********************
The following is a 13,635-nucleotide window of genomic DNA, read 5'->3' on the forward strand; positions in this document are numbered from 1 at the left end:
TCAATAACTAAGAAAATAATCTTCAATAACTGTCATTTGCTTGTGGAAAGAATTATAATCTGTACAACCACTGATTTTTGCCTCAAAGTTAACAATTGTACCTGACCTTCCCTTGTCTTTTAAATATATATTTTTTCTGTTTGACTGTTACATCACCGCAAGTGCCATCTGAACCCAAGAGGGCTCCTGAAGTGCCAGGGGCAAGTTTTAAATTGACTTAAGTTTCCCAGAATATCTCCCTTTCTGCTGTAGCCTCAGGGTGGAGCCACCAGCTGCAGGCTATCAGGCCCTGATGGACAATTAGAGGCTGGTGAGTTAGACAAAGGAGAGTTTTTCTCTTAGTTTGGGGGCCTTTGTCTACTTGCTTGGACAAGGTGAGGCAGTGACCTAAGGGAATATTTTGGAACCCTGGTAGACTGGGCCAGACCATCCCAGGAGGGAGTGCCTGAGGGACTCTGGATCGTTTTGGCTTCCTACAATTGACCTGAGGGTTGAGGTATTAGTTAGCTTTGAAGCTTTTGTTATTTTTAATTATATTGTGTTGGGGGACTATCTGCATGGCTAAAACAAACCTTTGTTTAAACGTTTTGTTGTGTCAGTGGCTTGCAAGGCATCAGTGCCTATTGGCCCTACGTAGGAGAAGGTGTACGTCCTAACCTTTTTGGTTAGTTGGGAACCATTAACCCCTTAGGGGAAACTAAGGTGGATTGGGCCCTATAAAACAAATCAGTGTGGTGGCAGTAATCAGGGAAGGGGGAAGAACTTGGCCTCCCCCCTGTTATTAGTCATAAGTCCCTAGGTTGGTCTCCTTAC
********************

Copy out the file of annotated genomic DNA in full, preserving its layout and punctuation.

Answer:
The following is a 13,635-nucleotide window of genomic DNA, read 5'->3' on the forward strand; positions in this document are numbered from 1 at the left end:
TCAATAACTAAGAAAATAATCTTCAATAACTGTCATTTGCTTGTGGAAAGAATTATAATCTGTACAACCACTGATTTTTGCCTCAAAGTTAACAATTGTACCTGACCTTCCCTTGTCTTTTAAATATATATTTTTTCTGTTTGACTGTTACATCACCGCAAGTGCCATCTGAACCCAAGAGGGCTCCTGAAGTGCCAGGGGCAAGTTTTAAATTGACTTAAGTTTCCCAGAATATCTCCCTTTCTGCTGTAGCCTCAGGGTGGAGCCACCAGCTGCAGGCTATCAGGCCCTGATGGACAATTAGAGGCTGGTGAGTTAGACAAAGGAGAGTTTTTCTCTTAGTTTGGGGGCCTTTGTCTACTTGCTTGGACAAGGTGAGGCAGTGACCTAAGGGAATATTTTGGAACCCTGGTAGACTGGGCCAGACCATCCCAGGAGGGAGTGCCTGAGGGACTCTGGATCGTTTTGGCTTCCTACAATTGACCTGAGGGTTGAGGTATTAGTTAGCTTTGAAGCTTTTGTTATTTTTAATTATATTGTGTTGGGGGACTATCTGCATGGCTAAAACAAACCTTTGTTTAAACGTTTTGTTGTGTCAGTGGCTTGCAAGGCATCAGTGCCTATTGGCCCTACGTAGGAGAAGGTGTACGTCCTAACCTTTTTGGTTAGTTGGGAACCATTAACCCCTTAGGGGAAACTAAGGTGGATTGGGCCCTATAAAACAAATCAGTGTGGTGGCAGTAATCAGGGAAGGGGGAAGAACTTGGCCTCCCCCCTGTTATTAGTCATAAGTCCCTAGGTTGGTCTCCTTAC